Wendy

 

 

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Kaleyard Art for Story Chairs

I recently became owner of six small, pretty wood dining chairs with hand-made wool tapestry seat-covers in a charming rose-sprig pattern. They are perfect in size for our new and smaller dining room. But in style – unadventurous. Farewell, twee tapestry. Time for some upcycling fun, I thought…maybe something outsider-arty and a more than a tad outrageous? So more than a bit pretentious, since for this project, I am invoking real art by real painters.

I was thinking Kandinsky and Klee, two of my favourite painters, because of how they used vibrant colours in geometric and organic forms…I have two images of their work on the wall in my studio as constant companions. The ‘Kandinsky’ is one I painted myself many, many years ago…I like to experiment with painting from time to time and try to copy, just for the exercise, work by my favourite artists. (I think one can learn a lot this way. One learns especially fast that one sucks at painting and should likely not blog about one’s paintings except to encourage ‘schadenfreude’ …

The only thing I have in common with Kandinsky is that I, like him, experience synesthesia, which for me means that when I hear music, especially opera, I see colours. But that doesn’t get me my painter license…

The Klee on my studio wall is poster of a work in the MOMA.

Here is my Kaleyard ‘Kandinsky’ (Be kind, dear Reader):

I was pretty into it when painting the figures but then got really bored with the bits top right and top centre… O those muddy lumps…Thus, copying art has limits as an educational pastime…

The Klee:

For my chair upcycling project, I made a giant sacrifice in deciding to use up a precious hoard of thrifted canvas from my Hallowed Stash. The Lofty Eco Idea was not to buy anything but to use what was at hand. The fabric, about 60″ long and 36″ wide, was enough to make six new chair seat covers, painted and stitched. I gessoed the canvas with some very ancient stuff, barely liquid, found in the drawer where I go to practice my archaeological digging now and then.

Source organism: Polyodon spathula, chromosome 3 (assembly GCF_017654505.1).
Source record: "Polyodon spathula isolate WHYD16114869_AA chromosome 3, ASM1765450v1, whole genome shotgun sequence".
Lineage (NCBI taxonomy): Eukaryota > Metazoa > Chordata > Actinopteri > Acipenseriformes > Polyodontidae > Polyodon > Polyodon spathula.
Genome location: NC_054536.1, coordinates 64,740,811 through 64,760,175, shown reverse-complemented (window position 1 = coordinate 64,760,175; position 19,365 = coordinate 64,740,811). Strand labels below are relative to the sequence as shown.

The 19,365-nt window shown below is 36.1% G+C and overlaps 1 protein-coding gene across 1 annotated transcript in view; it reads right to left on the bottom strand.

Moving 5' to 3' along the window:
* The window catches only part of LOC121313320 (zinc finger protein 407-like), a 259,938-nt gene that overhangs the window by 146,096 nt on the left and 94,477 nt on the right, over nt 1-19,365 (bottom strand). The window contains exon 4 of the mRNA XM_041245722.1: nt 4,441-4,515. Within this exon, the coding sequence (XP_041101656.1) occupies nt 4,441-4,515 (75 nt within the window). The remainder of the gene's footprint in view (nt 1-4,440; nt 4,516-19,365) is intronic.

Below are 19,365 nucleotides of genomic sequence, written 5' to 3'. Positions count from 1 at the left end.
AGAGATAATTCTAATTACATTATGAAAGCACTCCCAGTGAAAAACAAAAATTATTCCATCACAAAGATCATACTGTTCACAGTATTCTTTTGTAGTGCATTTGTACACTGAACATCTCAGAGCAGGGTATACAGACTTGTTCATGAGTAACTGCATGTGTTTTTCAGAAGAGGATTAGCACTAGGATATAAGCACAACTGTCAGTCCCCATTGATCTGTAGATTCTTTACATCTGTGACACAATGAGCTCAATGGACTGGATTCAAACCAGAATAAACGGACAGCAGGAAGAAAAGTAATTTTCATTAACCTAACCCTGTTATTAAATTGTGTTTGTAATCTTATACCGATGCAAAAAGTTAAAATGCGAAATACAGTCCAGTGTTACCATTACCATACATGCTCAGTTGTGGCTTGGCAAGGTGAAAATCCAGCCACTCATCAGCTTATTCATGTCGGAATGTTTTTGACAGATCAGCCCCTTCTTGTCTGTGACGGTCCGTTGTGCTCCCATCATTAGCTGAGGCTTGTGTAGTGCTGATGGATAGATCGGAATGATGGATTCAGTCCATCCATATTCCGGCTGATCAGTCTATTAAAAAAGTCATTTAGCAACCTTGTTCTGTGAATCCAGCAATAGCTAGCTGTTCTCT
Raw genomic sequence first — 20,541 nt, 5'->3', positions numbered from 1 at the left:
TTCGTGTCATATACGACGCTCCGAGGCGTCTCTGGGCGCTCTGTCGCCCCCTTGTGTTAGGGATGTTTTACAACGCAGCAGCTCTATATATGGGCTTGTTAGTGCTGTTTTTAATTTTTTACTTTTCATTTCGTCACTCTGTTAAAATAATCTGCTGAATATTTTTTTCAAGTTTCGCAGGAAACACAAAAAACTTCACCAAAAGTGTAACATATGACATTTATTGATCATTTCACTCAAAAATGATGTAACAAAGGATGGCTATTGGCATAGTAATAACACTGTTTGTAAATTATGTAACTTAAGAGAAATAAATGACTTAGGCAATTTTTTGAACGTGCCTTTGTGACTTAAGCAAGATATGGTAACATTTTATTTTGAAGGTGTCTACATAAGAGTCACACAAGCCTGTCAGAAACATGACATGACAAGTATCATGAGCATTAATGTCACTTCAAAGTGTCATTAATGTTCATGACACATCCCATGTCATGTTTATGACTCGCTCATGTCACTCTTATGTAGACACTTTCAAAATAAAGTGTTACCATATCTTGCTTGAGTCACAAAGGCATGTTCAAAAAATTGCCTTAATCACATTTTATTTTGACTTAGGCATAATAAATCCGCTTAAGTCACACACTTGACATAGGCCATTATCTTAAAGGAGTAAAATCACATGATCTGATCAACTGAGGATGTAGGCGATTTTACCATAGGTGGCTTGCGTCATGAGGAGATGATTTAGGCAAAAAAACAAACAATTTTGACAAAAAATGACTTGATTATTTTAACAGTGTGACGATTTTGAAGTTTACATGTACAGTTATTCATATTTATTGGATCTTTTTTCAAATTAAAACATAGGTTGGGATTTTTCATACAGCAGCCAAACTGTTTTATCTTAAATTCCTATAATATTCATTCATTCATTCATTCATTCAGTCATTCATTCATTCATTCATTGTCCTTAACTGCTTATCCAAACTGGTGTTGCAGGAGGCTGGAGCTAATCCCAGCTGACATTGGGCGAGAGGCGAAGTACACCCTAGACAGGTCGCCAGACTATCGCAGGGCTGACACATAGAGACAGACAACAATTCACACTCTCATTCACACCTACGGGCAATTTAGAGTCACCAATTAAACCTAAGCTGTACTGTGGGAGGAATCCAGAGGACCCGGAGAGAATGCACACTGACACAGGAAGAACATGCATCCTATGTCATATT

For colours, I elected to go for bright and bold, not realizing right away that the Kandinsky and the Klee had pretty much formed my choice without my conscious awareness. (Shall I credit or blame in this case? ) I chose seven colours; Dark blue (ultramarine), cobalt blue, cadmium orange, nickel azo gold, green gold. quinacridone crimson and Hansa yellow. Straight out of the tube. Squeezed straight onto the brush. And a quirky move to start me off on that big, white, scary canvas: I used up the rest of my indigo ‘vat’ (left over from the indigo-dyed papers I showed you last post), sloshing it on and letting it drip down the canvas in squiggly stripes with dribbles and blobs. I decided to layer on the warm colour layers first, with the result the the indigo dribbles turned green under nickel azo gold and Hansa yellow.

The large canvas was eventually to be cut up into six equal portions, so no single ‘focal points’ were in my mind. No points at all, in fact. I simply laid down a layer of dye or paint each day for a week when I came down to the basement to do the laundry. No thinking, just moving the brush, following the first impulse for markmaking, no second guessing: “Trust your beginnings”, as Julia Caprara, my esteemed teacher, used to say. Loud and chaotic colour, n’est-ce pas? COMMIT TO FUN! And NOT to the surface…Paint it out, paint it over, paint it and let it go…No obsessing…

Black and white layers will be stitched on layer when the acrylic paint has dried sufficiently. And the wood chairs will be painted, each one a different colour in the Kandisky Kaleyard Why not?

This is the canvas part-way through the project:

Here are the smaller portions after the canvas was cut up

 

 

 

 

 

 

 

 

 

 

 

 

As for the old tapestry seat covers, so lovingly stitched by an unknown hand: they will get a dunk or two in the indigo dye vat, ready for inclusion in a wall piece – switching roles with the painted canvas, therefore.

I think Klee might feel it proper to plop his derriere on my paintings..And he painted on what what he found at hand, too, even corrugated cardboard – I saw that in the MOMA.

Next post about the Kaleyard Art Chairs will show the finished suite!

Best

Wendy